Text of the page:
In contrast, wheeled skid steers come fitted with either pneumatic or solid tires. The wheels on a skid steer enable the unit to travel faster and with greater maneuverability on solid, level surfaces, where tracked skid steers might cause damage, or be susceptible to damage themselves. In short, wheeled skid steers work best on stable and smooth surfaces, are very agile in confined spaces, and can move more quickly without harming the ground.

There actually exists a third option beyond tracked or wheeled skid steers. Over-the-tire (OTT) skid steer tracks are a balanced approach that integrates both tracks and wheels. They’re a valuable enhancement to wheeled skid steers that harmoniously combine the strengths of a tracked configuration when traditional wheels fall short. Whether opting for rubber or steel, OTT tracks are easily affixed or detached, delivering stability, traction, and flotation on uneven or muddy terrains.

Ultimately, the choice between tracked and wheeled skid steers, or even incorporating over-the-tire tracks, hinges on the specific demands of your work site and project necessities. With this groundwork laid, let’s explore the diverse worksites and projects that best align with each skid steer type.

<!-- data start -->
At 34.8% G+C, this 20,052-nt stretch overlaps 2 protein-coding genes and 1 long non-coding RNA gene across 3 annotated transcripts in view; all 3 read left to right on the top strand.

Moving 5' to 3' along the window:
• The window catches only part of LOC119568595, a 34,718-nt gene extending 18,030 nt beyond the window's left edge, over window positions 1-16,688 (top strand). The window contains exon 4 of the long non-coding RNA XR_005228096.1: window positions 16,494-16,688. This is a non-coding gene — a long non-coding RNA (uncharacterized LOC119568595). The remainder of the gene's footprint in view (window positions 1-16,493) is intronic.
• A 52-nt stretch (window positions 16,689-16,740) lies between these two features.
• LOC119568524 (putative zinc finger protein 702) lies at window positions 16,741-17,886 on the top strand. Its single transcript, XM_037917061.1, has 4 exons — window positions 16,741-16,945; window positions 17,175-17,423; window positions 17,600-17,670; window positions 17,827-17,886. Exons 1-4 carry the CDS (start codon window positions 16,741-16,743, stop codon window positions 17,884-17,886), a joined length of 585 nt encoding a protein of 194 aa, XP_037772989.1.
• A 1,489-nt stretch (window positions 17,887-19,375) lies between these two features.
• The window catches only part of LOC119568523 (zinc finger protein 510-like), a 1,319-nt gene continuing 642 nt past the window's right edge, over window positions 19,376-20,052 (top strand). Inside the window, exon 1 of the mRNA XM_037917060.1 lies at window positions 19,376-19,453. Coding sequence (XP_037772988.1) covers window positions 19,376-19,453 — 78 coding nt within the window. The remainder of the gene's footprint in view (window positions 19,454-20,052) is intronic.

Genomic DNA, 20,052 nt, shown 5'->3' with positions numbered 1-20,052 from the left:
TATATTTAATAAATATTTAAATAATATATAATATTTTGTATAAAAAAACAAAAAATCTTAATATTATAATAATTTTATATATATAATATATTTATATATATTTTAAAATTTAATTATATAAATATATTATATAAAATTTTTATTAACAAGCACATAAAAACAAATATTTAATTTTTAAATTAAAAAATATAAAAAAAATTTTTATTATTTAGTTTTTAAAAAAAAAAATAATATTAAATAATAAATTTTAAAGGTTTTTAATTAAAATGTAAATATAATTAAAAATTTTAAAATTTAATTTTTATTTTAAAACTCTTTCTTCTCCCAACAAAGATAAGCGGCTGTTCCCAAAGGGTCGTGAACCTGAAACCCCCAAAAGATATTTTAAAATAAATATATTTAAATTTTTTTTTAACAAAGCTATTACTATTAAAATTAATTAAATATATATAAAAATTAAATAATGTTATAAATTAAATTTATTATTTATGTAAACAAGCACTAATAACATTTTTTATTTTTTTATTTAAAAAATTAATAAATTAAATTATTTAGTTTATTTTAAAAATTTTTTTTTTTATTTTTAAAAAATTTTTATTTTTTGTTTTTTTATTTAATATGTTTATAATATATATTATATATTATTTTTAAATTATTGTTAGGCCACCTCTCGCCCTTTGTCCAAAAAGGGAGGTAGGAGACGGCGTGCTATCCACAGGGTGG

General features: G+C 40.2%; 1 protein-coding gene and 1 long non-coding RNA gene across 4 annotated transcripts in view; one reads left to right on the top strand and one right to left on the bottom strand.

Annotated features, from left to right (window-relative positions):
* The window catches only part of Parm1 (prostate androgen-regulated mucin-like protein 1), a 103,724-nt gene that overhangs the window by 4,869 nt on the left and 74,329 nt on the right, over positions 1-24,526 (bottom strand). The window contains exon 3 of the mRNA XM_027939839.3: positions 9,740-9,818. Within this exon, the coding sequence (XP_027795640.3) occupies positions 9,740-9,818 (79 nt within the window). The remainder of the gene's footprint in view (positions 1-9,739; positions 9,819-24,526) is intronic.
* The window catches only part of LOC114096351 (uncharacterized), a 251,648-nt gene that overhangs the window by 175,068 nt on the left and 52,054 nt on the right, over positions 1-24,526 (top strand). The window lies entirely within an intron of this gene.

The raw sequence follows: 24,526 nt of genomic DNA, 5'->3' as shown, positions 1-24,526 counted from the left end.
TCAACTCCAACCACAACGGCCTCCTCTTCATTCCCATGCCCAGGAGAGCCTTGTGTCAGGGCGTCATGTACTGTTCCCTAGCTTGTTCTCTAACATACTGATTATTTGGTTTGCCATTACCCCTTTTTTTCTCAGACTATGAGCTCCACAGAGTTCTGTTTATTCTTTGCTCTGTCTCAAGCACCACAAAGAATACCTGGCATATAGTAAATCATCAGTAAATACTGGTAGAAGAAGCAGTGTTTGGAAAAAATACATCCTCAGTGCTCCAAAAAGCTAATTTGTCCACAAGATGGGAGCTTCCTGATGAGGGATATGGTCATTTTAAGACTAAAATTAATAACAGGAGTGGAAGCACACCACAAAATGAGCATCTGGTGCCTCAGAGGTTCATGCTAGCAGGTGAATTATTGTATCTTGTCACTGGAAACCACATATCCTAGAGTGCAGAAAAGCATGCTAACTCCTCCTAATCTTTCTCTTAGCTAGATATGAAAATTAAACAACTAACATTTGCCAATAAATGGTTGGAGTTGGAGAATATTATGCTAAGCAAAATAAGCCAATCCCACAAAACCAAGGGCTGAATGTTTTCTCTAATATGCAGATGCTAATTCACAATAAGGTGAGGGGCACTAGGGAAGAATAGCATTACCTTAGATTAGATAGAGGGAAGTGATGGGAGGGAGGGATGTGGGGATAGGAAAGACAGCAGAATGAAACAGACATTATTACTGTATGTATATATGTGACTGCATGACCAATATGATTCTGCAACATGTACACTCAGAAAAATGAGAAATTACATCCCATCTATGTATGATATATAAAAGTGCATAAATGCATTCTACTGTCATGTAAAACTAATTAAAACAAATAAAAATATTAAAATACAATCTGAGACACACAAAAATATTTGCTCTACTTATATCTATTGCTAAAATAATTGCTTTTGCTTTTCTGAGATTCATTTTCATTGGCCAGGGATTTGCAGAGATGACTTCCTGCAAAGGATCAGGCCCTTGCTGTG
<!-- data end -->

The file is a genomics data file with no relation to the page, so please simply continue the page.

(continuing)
Tracked vs Wheeled Skid Steers: Navigating Ideal Terrain

Tracked skid steers find their stride in industries grappling with demanding terrains and uneven landscapes. Here are sectors that harness the increased traction and stability offered by tracks on a skid steer:

  • Forestry and land clearing: In rugged outdoor environments with dense vegetation and uneven terrain, tracks on a skid steer provide the necessary grip and stability to clear land, remove trees, and handle heavy materials without getting stuck.
  • Agriculture and farming: Tracked skid steers for farm use thrive in tasks across muddy fields and uneven farmlands. They excel in operations like plowing, tilling, and transporting feed, delivering heightened efficiency even in challenging conditions.
  • Excavation and site preparation: When preparing construction sites with rough or soft terrains, tracked skid steers offer the stability and traction required for digging, leveling, and moving earth.